Also, it turns out that Jerry Walsh was indeed our cousin. His ancestor was a brother to our ancestor – they were the two brothers who bought the land from the English landlord and all of us spring from those two siblings. Jerry’s son, Paddy Walsh, is still in Kiltimagh and we are in regular contact with him. Jerry and Paddy descend from one Walsh brother and we descend from the other.
It is gratifying that there are still Walshes in Kiltimagh who belong to us. I can’t imagine how difficult it was for all the Walsh boys and their sister to leave Ireland and know they would probably never return. It must have been wrenching to leave their parents and siblings and cousins, etc., and the only home they had ever known. But those young emigrants engendered a love of Ireland in all of their offspring. The last of my Irish ancestors to emigrate was Luke in 1876. His two daughters who married gave him 15 grandchildren, although he died before 13 of them were born. I am one of Luke’s 31 great-grandchildren. Since my mother and I visited in 1983, a number of relations have been back to Kiltimagh. I suspect Luke would be amazed that so many of his descendants love him still and have made the pilgrimage back to his home town to see where it all began.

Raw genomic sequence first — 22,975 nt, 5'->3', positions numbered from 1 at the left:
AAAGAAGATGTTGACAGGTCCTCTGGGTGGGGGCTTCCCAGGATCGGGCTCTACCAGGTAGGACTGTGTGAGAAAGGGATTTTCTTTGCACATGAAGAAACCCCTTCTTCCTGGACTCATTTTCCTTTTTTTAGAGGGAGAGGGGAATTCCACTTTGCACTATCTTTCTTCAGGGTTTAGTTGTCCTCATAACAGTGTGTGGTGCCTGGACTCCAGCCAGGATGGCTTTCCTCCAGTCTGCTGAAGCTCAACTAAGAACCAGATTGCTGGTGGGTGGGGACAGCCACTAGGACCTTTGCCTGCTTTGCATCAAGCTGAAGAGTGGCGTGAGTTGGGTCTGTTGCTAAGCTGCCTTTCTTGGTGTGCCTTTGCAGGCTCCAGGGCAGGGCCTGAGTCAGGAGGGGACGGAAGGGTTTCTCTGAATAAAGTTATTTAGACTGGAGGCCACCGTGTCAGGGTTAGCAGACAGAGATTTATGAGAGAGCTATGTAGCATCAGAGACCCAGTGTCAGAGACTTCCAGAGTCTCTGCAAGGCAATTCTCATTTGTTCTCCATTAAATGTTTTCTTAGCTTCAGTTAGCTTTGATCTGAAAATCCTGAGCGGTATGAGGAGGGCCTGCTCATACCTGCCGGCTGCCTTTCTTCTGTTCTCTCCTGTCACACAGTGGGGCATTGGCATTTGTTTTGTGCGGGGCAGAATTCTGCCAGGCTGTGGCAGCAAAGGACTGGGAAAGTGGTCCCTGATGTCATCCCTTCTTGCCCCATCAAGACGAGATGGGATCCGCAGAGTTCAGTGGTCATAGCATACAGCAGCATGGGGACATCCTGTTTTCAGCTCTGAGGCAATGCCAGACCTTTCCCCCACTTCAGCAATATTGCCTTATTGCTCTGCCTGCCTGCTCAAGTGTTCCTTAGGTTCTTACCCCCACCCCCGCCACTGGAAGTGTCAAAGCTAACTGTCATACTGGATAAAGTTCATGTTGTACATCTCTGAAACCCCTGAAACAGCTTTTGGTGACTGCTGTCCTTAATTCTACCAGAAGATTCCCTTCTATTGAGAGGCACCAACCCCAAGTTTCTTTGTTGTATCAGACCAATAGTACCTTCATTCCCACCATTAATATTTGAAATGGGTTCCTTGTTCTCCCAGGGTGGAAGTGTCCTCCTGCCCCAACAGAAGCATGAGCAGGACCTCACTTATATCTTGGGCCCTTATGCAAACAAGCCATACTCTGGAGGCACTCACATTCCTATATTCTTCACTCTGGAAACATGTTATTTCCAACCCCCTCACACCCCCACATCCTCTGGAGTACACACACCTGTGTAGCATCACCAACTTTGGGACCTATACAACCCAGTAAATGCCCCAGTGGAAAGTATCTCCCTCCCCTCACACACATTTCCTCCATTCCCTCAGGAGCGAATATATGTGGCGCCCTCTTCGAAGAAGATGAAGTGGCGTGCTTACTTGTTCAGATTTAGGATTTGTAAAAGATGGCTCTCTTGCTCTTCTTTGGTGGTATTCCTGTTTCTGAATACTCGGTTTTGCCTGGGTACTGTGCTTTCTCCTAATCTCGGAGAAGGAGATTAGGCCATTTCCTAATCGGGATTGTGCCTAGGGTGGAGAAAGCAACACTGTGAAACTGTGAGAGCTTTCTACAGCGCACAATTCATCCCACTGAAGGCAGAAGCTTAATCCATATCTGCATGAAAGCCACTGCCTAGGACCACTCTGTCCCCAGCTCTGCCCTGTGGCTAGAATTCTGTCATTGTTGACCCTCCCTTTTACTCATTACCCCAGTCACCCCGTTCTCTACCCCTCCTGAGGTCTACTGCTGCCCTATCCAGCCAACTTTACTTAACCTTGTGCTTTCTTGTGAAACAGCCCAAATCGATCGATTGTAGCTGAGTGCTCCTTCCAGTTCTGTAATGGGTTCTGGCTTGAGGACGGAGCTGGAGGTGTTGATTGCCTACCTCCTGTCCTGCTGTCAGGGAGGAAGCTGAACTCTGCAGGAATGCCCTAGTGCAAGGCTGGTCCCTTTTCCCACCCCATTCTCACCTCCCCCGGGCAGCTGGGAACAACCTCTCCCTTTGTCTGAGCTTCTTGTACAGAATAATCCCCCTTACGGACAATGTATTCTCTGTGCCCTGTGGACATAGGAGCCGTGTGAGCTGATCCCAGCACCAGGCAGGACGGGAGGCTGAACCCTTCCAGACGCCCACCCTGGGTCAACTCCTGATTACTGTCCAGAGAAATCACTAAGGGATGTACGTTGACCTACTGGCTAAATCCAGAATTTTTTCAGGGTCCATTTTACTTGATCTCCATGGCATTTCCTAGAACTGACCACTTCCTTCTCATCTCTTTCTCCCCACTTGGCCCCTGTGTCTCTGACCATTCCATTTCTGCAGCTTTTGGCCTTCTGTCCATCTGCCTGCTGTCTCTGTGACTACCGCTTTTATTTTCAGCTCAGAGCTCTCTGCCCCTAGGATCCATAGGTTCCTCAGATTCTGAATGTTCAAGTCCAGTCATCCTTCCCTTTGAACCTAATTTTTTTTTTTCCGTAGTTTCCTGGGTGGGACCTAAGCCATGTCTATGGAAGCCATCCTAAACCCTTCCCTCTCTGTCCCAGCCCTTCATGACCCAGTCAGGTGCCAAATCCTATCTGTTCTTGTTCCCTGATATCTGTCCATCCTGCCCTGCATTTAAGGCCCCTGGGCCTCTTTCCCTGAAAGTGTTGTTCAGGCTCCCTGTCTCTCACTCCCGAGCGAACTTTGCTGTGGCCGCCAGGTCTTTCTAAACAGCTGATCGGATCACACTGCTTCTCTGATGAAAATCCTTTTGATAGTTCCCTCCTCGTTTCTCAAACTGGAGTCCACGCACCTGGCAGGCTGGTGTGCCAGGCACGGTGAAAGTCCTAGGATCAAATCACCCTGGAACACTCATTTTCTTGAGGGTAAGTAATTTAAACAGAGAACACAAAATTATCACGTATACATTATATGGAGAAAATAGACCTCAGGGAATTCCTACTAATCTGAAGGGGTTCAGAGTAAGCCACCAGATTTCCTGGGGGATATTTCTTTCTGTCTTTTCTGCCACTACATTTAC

With the advent of online genealogy resources and DNA, the Walsh descendants have begun to find one another. In the spring of 2016, Walsh cousins, myself included, held a reunion in Utica where 18 descendants of those young emigrants – Luke and his siblings – gathered to share photographs and stories. That trip to Ireland in 1983 inspired 30 years of genealogical research into my maternal and paternal lines. Although I’ve found many wonderful characters on both sides of my family, the ancestor who remains dearest to my heart is the one whom I first loved and traced: Luke Walsh from Kiltimagh.